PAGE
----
This rush of norepinephrine can play out in a couple of ways.

"While some people may find the effects of norepinephrine to be pleasurable, others — particularly people with symptoms associated with panic disorder or PTSD — may be very sensitive to the ability of norepinephrine to trigger anxiety," Krystal said.

It Interferes With Our Sleep

Alcohol also disrupts the quality of our sleep and can completely deregulate our sleep-wake cycle.

"People may find that drinking alcohol helps them to relax and to fall asleep. However, alcohol reduces the restful quality of sleep and when their blood alcohol levels drop, they may experience more difficulty getting back to sleep or maintaining sleep," Krystal said.

And when we don't get the sleep we need, our mood can take a hit.

When we drink alcohol, our rapid eye movement, or REM sleep, is reduced. This matters because it's the most important, restorative part of our sleep.

Research shows that poor REM sleep has been linked to a higher risk of depression and anxiety. On the flip side, a deep, restorative sleep may actually calm an overactive brain and mitigate feelings of anxiety.

"Sleep is important in mood regulation and being thrown off suddenly can increase feelings of anxiety," said Jessy Warner-Cohen, PhD, a senior psychologist at Northwell Health.

Here’s How Long It’ll Last and What to Do About It

According to Holt, whereas a hangover will usually stick with you for a few hours, that post-drinking anxiety may linger for a couple of days.

However, if you struggle with anxiety or have an anxiety disorder, that anxiety may last longer and end up being more severe than it was before drinking alcohol.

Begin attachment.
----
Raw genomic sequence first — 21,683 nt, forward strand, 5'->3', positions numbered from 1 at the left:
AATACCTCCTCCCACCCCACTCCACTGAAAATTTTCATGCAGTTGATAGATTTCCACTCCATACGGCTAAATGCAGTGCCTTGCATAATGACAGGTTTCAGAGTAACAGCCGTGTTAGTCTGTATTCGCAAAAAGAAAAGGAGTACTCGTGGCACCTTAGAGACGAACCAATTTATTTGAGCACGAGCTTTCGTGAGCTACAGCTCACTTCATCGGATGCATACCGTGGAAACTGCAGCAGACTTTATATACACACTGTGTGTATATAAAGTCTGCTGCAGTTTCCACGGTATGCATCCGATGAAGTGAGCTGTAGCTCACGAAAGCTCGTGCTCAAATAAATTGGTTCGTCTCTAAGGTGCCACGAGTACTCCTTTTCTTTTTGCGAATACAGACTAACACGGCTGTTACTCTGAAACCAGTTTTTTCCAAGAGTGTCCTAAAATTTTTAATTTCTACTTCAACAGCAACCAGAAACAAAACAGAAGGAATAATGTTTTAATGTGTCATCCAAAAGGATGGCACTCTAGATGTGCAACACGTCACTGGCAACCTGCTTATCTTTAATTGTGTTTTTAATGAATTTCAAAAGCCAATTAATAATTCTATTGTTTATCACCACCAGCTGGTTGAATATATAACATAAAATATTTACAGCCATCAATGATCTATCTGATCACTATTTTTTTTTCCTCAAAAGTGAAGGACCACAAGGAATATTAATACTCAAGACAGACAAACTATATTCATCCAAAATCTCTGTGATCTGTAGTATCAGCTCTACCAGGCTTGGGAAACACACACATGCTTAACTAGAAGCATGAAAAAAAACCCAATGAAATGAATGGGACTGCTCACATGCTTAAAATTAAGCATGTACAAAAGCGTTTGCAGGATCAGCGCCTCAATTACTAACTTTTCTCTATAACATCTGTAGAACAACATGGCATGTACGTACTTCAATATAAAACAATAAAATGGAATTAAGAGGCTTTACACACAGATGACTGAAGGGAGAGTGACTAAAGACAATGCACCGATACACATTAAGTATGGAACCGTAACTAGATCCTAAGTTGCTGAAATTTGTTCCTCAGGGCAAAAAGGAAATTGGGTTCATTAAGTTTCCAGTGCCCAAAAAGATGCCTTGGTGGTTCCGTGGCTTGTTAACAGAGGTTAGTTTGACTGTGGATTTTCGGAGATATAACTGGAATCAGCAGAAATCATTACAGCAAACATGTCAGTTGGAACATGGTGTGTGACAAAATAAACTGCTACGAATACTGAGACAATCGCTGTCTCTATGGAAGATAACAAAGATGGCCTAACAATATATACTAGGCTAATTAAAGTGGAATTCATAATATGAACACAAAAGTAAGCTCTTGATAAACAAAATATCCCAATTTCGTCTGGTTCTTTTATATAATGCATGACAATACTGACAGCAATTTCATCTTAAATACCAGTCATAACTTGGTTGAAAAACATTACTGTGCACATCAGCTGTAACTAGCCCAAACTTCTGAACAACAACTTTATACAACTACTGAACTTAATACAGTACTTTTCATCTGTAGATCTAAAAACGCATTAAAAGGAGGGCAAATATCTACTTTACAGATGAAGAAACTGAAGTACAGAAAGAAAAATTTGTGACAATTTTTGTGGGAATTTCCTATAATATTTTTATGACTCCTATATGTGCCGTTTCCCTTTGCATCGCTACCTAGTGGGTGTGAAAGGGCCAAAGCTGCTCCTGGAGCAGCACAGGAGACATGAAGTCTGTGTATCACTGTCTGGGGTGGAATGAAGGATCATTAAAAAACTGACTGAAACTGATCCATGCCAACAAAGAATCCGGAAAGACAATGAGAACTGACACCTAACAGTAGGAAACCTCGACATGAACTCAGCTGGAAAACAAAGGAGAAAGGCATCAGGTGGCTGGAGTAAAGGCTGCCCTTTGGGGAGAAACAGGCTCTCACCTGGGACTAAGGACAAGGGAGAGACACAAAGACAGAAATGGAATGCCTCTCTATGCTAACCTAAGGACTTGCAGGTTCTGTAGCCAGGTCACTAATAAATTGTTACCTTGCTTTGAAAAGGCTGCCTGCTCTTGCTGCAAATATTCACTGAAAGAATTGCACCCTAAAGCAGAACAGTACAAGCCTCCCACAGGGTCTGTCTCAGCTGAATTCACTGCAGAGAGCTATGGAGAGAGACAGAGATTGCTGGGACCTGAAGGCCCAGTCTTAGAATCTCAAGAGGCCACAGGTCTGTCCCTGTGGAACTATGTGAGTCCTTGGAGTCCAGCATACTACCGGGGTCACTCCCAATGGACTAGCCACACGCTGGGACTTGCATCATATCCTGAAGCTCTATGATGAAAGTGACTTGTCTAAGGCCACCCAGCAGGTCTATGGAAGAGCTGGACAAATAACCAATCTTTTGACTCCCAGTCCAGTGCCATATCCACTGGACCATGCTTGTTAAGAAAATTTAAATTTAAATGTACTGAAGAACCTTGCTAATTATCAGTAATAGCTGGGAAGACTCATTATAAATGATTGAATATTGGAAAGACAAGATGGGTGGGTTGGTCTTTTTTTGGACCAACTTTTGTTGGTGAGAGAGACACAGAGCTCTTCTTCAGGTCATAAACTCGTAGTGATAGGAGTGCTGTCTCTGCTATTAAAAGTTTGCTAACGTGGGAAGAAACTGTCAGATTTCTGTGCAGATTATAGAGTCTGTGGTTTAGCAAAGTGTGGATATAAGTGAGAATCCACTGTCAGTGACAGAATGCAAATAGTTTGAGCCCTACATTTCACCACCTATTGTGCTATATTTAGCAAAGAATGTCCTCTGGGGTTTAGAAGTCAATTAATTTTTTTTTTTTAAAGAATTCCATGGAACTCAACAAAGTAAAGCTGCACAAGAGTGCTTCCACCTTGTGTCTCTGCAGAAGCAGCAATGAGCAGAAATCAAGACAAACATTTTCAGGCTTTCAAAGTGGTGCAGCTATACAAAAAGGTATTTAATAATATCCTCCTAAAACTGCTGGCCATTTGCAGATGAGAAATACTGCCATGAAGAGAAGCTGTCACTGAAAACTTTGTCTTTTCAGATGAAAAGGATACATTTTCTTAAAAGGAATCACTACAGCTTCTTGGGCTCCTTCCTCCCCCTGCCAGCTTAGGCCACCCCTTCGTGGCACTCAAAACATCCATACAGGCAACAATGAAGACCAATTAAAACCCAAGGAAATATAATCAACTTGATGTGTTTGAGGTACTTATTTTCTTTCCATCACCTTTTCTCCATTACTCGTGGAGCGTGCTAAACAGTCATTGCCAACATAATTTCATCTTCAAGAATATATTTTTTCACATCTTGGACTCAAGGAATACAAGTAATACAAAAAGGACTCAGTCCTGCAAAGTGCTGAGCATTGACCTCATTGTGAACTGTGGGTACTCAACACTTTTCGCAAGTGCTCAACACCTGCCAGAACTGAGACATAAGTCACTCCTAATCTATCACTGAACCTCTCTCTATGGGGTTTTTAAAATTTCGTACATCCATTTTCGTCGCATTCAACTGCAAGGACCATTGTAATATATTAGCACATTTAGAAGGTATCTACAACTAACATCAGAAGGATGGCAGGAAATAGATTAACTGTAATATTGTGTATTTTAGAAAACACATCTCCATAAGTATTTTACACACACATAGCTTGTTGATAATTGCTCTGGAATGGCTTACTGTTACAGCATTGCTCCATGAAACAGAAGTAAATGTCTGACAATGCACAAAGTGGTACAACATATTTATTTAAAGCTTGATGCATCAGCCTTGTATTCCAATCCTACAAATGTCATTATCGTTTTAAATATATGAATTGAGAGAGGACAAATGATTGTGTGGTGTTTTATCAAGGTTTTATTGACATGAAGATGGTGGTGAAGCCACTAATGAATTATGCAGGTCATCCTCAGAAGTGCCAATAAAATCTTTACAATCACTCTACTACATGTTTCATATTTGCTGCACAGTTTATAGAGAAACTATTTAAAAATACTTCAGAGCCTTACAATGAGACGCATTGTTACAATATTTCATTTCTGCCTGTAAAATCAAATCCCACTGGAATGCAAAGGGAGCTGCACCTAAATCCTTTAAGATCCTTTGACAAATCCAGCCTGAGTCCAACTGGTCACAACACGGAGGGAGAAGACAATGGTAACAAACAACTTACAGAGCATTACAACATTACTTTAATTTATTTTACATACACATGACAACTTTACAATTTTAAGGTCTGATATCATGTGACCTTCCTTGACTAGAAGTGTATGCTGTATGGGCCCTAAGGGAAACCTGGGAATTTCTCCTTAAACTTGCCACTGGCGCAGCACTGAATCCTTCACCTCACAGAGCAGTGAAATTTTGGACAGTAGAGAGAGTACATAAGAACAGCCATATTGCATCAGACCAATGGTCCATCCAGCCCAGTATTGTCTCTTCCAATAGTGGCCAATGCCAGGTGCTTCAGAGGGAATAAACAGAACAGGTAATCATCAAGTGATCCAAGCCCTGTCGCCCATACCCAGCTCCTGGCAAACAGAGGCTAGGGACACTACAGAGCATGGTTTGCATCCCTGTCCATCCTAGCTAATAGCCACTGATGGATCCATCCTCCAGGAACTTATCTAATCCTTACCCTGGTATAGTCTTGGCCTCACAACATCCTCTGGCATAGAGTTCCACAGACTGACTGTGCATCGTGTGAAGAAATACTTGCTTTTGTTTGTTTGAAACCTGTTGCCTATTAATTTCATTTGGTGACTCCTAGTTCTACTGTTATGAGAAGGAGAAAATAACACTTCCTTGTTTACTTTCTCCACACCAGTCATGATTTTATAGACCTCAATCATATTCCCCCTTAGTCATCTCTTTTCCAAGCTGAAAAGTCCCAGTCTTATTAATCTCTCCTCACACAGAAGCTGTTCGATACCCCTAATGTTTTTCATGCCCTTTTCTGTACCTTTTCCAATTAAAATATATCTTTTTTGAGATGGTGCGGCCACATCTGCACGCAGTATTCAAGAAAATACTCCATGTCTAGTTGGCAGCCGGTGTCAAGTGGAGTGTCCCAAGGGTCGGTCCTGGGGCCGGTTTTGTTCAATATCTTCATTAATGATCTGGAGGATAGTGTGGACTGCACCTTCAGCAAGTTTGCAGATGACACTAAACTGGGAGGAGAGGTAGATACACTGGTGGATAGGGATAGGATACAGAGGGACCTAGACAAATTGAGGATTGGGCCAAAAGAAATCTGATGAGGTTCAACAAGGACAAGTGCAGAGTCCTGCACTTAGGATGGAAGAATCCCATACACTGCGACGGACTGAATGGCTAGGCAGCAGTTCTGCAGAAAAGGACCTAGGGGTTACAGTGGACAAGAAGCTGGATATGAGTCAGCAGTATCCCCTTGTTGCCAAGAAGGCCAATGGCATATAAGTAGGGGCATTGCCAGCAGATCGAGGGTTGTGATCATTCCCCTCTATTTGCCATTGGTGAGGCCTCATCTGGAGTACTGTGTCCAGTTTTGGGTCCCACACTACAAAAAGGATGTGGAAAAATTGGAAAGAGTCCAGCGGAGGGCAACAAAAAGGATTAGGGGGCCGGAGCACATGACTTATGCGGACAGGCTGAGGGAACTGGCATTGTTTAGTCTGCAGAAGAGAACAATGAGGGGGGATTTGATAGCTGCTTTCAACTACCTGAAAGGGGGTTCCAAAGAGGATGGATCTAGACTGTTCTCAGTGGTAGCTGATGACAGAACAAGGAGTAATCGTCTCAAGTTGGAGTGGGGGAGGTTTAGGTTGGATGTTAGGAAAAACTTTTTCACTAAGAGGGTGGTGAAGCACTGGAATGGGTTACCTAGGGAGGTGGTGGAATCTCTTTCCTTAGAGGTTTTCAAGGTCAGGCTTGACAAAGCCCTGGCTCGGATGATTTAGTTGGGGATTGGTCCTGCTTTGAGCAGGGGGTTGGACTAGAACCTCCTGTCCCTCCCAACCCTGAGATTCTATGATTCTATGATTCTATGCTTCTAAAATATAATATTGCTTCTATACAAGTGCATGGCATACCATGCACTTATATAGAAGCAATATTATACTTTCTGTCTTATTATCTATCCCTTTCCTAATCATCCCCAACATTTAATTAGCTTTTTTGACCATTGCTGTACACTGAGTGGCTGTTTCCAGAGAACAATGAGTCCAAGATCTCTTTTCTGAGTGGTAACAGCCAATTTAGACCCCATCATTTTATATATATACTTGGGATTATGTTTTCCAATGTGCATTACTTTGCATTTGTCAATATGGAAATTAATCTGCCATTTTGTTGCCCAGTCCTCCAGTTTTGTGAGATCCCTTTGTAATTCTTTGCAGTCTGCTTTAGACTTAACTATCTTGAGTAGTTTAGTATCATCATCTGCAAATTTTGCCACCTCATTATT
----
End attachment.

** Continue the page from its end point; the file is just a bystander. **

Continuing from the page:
If you start to feel more anxious after drinking, it's probably worth taking a break from it. Give your GABA system a rest and find a healthier way to soak up those endorphins.

"There are natural ways of reducing anxious feelings. Exercise is a great one. Even if you're feeling sluggish, going for a brisk walk can naturally uplift your mood," Warner-Cohen said.

Sleep is another big one: Take a nap if you can or aim for an earlier bedtime.

"Getting an actual full night's sleep that includes REM sleep is very important to help people feel restored the next day, less anxious, less depressed, and more capable of getting done what needs to be done," Holt said.

Deep breathing exercises can also help soothe your nerves. There's plenty of evidence pointing to deep breathing's ability to boost feelings of comfort and downplay symptoms of anxiety, arousal, and confusion.

Many health experts recommend the 4-7-8 method, in which you slowly inhale for 4 seconds, hold your breath for 7 seconds, and gradually exhale for 8 seconds.

Listen to your body — you know it better than anyone else.

If you feel the anxiety building, or strong, persistent urges to drink, reach out for help. There are a lot of treatments available for both anxiety and alcohol use disorders that are worth looking into if you sense an issue unfolding.

The Bottom Line

With the holidays upon us, you may notice that all that spiked eggnog and champagne toasts may not only give you a painful hangover, but severe symptoms of anxiety as well.

This is because alcohol can have a very powerful effect on the systems that regulate our mood and mental health.

Though the anxiety may linger for a few days, sleep, exercise, and deep breathing exercises can help you overcome the anxious aftershock that follows a few days of heavy drinking.

Reposted with permission from Healthline. For detailed source information, please view the original article on Healthline.